Phurba crossing the barrier 

Above River Kankai

Roads- Brush off by the Landslide

Rope a small means to reach Bey. It was tighten by the mountaineering team

Humanism through Learning

Devastation Everywhere

At 4t Mile Relief Camp 

Post Earthquake Pictures of Bey

Attrition and Abrasion on the Mountains

A Hut on the way to Bey

Relief Team of Namchi Govt. College crossing the adverse way to Bey

From Bey Village

Landslide after the earthquake at Bey

Materials left by the villagers during wobble 

Bey- Once a Paradise has now become a Land of Melancholy

A Rocky Mountain above the village of Bey

Lakit: The Smiling Daughter of Bey

This landslide has swept the house of Lakit
We have been hearing many “narratives” of Sikkim Earthquake since its occurrence on September 18th. The spectators, or we may say the narrators, whosoever they may be, exaggerate the events in such a way that the real things remain behind curtail because of their overstatement. I also have heard similar exaggerated narratives from some people after the earthquake. Few people of my village Assam Lingzey told me that it is “impossible” to reach some places like Sakyong, Thulung and Bey in North Sikkim due to the massive landslides. They were very much correct in their sayings and possibly they were averting me from going there in the midst of Dasain. It was a challenging task for all of us to reach there. But, as we reach there the “narratives” were different. In fact, we had a face to face contact with the vinegary realities of earthquake in Bey.

A cloth pack left by the villagers at Bey
We were already aware from the fact that the village called Bey in north Sikkim has been abandoned by the villagers and they were now living at a Relief Camp at Char Mile. Even though, we decided to go there to see the enormity of the huge shake which has thrilled the entire state of Sikkim. In the evening of 7th October, a native of Lingzya had come to our camp at the Panchayat Bhavan of the village. He told us about the death of a 16 years old girl at Bey due to the landslide after the earthquake. She was Lakit Lepcha, a student of Class VII of Lingzya Jr. High School. She was a smiling and a beautiful child and was staying at Lingzya with her friends. On 18th September which will be remembered as a “Black Day” by every Sikkimese in the coming days, she asked her friends to visit her house at Bey to have Momo (a traditional Tibetan dish mostly popular in the entire Himalayan region). Her friends refused to go with her and they stay back at Lingzya. After their refusal she took a small boy from Lingzya to her house at Bey. Her brother, a saw puller (I have forgotten his Name) who was working at lower Dzongu, had also come to his house. When the earthquake occurred, the brother-sister duo was preparing Momo for the evening. After a few seconds of the earthquake the mountain above their village fall down with a huge spark (possibly occurred due to rubbing of the rocks) and swept the house of Lakit leading her to bury inside the debris of her house. Her smiles, her happiness, her containment and cheerfulness were also buried along with her in the wreckage  of her house.  The small boy, who accompanied Lakit on her way to Bey, fortunately was at another house where a Puja was going on. The second house remains untouched and many other villagers of Bey survived.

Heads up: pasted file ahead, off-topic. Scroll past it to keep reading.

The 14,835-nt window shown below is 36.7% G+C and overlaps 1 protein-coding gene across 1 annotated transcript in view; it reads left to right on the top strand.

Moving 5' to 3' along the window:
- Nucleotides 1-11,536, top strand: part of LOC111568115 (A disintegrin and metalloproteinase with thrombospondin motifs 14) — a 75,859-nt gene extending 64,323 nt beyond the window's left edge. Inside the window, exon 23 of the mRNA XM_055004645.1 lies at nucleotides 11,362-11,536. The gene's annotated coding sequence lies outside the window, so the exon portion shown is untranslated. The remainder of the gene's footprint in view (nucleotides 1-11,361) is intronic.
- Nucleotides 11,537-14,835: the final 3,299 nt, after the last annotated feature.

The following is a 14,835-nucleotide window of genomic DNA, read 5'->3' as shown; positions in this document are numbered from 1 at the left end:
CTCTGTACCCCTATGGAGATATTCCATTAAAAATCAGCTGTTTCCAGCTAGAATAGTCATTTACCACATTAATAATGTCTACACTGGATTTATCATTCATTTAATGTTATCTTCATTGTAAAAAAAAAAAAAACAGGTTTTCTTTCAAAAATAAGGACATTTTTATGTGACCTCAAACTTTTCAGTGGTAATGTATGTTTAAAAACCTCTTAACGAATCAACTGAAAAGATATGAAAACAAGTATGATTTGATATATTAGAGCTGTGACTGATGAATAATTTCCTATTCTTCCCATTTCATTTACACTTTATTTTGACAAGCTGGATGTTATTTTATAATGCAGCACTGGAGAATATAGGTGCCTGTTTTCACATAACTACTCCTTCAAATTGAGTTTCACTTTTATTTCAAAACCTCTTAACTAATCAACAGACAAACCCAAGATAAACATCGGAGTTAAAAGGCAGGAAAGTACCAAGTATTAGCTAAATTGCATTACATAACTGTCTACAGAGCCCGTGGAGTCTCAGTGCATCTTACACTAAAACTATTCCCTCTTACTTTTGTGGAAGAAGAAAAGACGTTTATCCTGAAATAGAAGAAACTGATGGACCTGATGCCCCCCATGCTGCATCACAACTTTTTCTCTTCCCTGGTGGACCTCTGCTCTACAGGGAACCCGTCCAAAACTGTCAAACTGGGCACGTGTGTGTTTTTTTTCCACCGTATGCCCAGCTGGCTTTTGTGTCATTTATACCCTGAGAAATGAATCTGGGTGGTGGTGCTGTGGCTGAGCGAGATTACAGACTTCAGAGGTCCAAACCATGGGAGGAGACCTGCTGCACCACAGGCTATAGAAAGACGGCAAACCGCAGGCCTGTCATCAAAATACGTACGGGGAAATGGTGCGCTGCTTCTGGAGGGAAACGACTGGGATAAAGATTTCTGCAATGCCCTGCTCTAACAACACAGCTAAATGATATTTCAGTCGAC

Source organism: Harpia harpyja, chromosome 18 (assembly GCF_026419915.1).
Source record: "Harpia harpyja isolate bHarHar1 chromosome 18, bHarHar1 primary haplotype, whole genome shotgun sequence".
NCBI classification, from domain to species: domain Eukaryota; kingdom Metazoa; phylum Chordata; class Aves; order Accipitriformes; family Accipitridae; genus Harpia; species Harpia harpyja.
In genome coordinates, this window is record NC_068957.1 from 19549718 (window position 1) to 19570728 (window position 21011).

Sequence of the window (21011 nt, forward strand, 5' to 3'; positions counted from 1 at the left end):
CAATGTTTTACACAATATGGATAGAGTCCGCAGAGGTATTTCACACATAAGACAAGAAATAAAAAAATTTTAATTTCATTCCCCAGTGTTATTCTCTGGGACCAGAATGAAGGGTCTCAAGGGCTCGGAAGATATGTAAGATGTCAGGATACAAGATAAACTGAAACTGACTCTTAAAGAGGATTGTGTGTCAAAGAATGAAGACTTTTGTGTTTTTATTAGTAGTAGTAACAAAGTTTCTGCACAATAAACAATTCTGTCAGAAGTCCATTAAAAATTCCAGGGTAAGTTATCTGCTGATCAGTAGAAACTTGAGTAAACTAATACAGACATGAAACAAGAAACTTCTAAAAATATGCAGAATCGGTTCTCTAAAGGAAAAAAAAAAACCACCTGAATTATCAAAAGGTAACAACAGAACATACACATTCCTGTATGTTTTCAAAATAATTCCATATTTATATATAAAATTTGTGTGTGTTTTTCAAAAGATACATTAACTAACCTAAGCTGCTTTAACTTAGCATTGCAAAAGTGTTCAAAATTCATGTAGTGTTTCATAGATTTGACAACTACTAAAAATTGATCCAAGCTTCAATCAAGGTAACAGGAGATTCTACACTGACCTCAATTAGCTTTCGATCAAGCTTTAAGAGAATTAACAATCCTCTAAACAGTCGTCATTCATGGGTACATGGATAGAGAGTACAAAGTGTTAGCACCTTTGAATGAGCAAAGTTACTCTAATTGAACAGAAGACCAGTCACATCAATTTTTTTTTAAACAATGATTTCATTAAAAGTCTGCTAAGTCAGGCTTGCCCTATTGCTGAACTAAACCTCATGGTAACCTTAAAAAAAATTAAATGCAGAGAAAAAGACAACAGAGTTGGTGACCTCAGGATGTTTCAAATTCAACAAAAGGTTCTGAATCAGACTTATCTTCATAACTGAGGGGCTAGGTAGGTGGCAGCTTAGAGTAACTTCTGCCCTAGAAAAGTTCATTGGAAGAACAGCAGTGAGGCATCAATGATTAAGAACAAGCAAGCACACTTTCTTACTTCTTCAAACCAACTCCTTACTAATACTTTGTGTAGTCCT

Relief Team of Namchi Govt. College on the way to Bey
After hearing this account about Lakit, I decided to meet the surviving members of her family. They had come to Bey to lift Dhaja in the name of those who lost their lives in the catastrophe of September 18th. Her surviving family members (I did not have the courage to ask their relation with Lakit) cried in front of us while telling about her. The family has lost almost all of its members. Five people including Lakit lost their lives at Bey. Three bodies had been recovered, but they could not find the bodies of another two people.
After hearing about the untimed and a most unfortunate demise of Lakit, every person in our team got tearful. The account about the smiling daughter of Bey is not an overstatement as we have been hearing; it is undeniably a heartbreaking fact of the September 18th. I wanted to acquire more information about her from Lingzya.  After our arrival from Bey, I met a student of Lingzya Jr. High School and asked her about Lakit. She told me that Lakit was her senior and was a pleasant and a kindly girl. On 8th of October, we left Lingzya and proceeded towards Singtam for Namchi. Everybody in our team was silently praying for the soul of the Smiling Daughter of Bey to rest in peace.